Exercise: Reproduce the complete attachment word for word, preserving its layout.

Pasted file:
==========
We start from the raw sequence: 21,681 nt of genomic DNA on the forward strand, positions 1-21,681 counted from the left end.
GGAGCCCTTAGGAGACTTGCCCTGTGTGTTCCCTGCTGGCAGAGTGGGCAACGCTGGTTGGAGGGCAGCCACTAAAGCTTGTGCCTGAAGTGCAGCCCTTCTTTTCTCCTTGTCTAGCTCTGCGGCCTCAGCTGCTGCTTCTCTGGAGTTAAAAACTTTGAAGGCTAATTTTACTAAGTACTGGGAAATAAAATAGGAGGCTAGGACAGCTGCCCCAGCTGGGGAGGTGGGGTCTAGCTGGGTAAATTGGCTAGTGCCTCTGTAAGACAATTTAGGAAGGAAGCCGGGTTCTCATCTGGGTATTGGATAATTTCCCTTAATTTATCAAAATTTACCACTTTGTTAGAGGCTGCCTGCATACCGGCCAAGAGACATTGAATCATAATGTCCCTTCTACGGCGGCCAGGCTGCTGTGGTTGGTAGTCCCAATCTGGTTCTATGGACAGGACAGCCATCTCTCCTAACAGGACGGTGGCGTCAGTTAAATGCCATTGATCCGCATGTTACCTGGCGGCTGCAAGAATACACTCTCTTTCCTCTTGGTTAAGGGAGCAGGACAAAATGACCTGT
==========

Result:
We start from the raw sequence: 21,681 nt of genomic DNA on the forward strand, positions 1-21,681 counted from the left end.
GGAGCCCTTAGGAGACTTGCCCTGTGTGTTCCCTGCTGGCAGAGTGGGCAACGCTGGTTGGAGGGCAGCCACTAAAGCTTGTGCCTGAAGTGCAGCCCTTCTTTTCTCCTTGTCTAGCTCTGCGGCCTCAGCTGCTGCTTCTCTGGAGTTAAAAACTTTGAAGGCTAATTTTACTAAGTACTGGGAAATAAAATAGGAGGCTAGGACAGCTGCCCCAGCTGGGGAGGTGGGGTCTAGCTGGGTAAATTGGCTAGTGCCTCTGTAAGACAATTTAGGAAGGAAGCCGGGTTCTCATCTGGGTATTGGATAATTTCCCTTAATTTATCAAAATTTACCACTTTGTTAGAGGCTGCCTGCATACCGGCCAAGAGACATTGAATCATAATGTCCCTTCTACGGCGGCCAGGCTGCTGTGGTTGGTAGTCCCAATCTGGTTCTATGGACAGGACAGCCATCTCTCCTAACAGGACGGTGGCGTCAGTTAAATGCCATTGATCCGCATGTTACCTGGCGGCTGCAAGAATACACTCTCTTTCCTCTTGGTTAAGGGAGCAGGACAAAATGACCTGT